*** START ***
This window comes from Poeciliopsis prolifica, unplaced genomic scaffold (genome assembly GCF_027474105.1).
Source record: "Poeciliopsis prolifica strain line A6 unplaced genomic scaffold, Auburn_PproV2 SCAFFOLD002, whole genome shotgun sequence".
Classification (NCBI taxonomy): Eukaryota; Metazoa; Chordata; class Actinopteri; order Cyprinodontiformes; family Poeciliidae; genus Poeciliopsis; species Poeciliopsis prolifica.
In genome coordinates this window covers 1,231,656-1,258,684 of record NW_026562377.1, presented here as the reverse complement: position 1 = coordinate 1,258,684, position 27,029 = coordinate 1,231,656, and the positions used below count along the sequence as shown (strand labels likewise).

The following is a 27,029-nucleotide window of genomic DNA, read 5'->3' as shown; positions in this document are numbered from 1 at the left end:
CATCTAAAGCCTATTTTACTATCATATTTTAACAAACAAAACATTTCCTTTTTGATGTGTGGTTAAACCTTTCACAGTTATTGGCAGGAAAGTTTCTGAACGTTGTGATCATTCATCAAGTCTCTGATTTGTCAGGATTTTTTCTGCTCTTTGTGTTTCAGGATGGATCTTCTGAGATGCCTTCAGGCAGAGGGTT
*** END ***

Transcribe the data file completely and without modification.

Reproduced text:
This window comes from Poeciliopsis prolifica, unplaced genomic scaffold (genome assembly GCF_027474105.1).
Source record: "Poeciliopsis prolifica strain line A6 unplaced genomic scaffold, Auburn_PproV2 SCAFFOLD002, whole genome shotgun sequence".
Classification (NCBI taxonomy): Eukaryota; Metazoa; Chordata; class Actinopteri; order Cyprinodontiformes; family Poeciliidae; genus Poeciliopsis; species Poeciliopsis prolifica.
In genome coordinates this window covers 1,231,656-1,258,684 of record NW_026562377.1, presented here as the reverse complement: position 1 = coordinate 1,258,684, position 27,029 = coordinate 1,231,656, and the positions used below count along the sequence as shown (strand labels likewise).

The following is a 27,029-nucleotide window of genomic DNA, read 5'->3' as shown; positions in this document are numbered from 1 at the left end:
CATCTAAAGCCTATTTTACTATCATATTTTAACAAACAAAACATTTCCTTTTTGATGTGTGGTTAAACCTTTCACAGTTATTGGCAGGAAAGTTTCTGAACGTTGTGATCATTCATCAAGTCTCTGATTTGTCAGGATTTTTTCTGCTCTTTGTGTTTCAGGATGGATCTTCTGAGATGCCTTCAGGCAGAGGGTT